“Love Sense” draws on biology, neuroscience, and clinical psychology, delving into the chemistry of love, including the function of the hormone oxytocin ………  there is much in “Love Sense” that any couple who has ever felt out of tune will relate to, and good advice for building harmony for the long haul.
For full review please go to http://on.wsj.com/1gCBH20

From the Wall Street Journal, January 13, 2014


Love is a Dance

love is a dance

 

There are only so many dances in a love relationship.

The happier we are, the more fluid and varied the dance with our partner is. We feel safe together so we improvise and play.

But do you notice that, when we fight, the dance is always the same? It is narrow, small, and limited. We feel like we have no options. The negative pattern takes over the relationship.

Luckily, we all get stuck in the same places, so we can chart how lovers miss each other. We know that once you learn to SEE the moves, the dance, the pattern, and see how it plays out, you can chart a way out. The best way is to recognize the vulnerable emotions that shape each person’s steps.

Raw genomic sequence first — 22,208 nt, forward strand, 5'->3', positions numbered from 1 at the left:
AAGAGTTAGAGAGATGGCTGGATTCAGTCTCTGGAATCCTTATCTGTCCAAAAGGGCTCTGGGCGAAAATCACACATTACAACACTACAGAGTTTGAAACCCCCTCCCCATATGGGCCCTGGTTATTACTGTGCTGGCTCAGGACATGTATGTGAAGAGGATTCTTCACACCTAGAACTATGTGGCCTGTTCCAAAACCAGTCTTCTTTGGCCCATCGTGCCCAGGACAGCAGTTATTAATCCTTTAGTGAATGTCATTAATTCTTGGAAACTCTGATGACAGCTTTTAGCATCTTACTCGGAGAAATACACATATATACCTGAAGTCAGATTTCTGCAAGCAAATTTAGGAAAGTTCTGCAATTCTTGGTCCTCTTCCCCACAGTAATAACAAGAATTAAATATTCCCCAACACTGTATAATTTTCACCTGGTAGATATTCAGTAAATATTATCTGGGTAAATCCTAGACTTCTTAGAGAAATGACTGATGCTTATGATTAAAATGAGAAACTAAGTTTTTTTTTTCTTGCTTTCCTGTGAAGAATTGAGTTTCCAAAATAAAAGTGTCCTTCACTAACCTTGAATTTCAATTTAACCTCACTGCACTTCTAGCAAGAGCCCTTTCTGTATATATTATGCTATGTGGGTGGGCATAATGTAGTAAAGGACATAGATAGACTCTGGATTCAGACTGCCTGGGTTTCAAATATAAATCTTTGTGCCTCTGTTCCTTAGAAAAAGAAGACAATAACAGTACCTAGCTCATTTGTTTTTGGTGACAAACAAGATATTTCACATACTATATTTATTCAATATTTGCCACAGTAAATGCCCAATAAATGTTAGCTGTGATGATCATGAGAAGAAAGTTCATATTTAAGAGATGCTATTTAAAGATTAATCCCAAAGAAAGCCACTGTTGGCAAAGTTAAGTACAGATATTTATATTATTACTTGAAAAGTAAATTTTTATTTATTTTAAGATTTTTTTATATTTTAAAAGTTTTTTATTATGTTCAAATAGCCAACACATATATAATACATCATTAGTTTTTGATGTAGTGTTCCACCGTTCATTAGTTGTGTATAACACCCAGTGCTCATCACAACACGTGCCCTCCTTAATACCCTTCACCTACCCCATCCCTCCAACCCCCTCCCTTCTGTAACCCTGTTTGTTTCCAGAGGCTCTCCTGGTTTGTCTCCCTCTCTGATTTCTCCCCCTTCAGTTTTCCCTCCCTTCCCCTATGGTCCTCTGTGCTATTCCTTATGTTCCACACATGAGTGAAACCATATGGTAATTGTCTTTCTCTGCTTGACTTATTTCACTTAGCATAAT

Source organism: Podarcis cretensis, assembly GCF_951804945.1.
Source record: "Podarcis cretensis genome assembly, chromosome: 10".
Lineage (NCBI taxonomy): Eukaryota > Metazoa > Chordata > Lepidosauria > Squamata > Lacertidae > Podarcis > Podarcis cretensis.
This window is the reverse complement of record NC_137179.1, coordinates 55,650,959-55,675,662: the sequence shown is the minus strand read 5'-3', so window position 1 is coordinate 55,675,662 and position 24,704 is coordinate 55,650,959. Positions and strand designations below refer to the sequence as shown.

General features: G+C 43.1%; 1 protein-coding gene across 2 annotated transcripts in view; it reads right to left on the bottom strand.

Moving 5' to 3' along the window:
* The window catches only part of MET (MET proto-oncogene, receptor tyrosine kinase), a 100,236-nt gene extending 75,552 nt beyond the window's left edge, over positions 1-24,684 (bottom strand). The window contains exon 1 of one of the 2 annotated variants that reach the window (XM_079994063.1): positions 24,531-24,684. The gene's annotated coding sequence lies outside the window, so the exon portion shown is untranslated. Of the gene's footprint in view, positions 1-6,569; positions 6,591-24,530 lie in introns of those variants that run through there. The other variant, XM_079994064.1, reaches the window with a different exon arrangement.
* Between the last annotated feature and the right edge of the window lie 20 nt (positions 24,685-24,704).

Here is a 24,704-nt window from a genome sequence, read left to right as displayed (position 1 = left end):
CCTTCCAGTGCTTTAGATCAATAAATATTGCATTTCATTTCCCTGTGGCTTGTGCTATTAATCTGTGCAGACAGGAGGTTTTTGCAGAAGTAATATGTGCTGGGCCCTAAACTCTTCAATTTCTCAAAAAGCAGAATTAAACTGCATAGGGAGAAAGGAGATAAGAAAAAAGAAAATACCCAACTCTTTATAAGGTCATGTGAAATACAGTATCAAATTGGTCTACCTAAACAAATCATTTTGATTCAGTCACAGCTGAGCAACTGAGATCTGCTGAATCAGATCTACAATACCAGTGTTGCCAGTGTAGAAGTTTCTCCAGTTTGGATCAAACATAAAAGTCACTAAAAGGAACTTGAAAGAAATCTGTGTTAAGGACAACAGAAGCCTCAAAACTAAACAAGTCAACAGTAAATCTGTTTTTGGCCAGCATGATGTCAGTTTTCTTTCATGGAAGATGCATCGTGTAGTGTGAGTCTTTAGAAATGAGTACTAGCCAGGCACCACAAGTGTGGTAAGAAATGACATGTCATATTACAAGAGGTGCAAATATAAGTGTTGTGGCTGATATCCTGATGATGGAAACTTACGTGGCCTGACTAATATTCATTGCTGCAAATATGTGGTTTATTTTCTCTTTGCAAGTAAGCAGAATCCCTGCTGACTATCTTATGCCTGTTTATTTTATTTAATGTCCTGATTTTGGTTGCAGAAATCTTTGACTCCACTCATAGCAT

Here is familiar stuck place. A couple in bed has the following discussion.

 

Him: Let’s make love.

Her: Well, I haven’t been feeling that close or connected.

Him: (feeling rejected) So now, I guess, we have to talk about feelings ad nauseam.

An awkward silence ensues.

Her: Well, we can have sex if you want, if you are going to be all huffy about it.

Him: No! I am not interested in going through the motions.

Her: (feeling rejected) Oh, so now I offered sex and you are turning me down out of spite. We are so out of sync here.

Him: We are always out of sync. Why can’t you just respond when I reach for you?

 

Now both stare at the ceiling in frozen silence. Both feel unseen and dismissed. Mutual hurt and triggers protective responses, but protection becomes a prison.

 

If you can change the lens and see the dance for what it is and not get totally caught up in your own vulnerability or anger, you can acknowledge your mutual vulnerability and change the music. For example,

 

Him: Wait a minute. This is that thing where we both feel rejected. We miss each other. I feel kind of rejected here and like I failed. Do you feel rejected too?

 

Now a whole new conversation opens up. New safer moves are suddenly possible. Both partners help each other with their softer feelings and everything feels safer. And simpler. But it’s difficult if you are not used to looking at the dance and the pattern between you and your partner.

 

You have to step back and see the dance or miss the fact that you are both married to “The Rejecter,” and that is a world of pain.

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This article was published on: 03/7/15 10:47 AM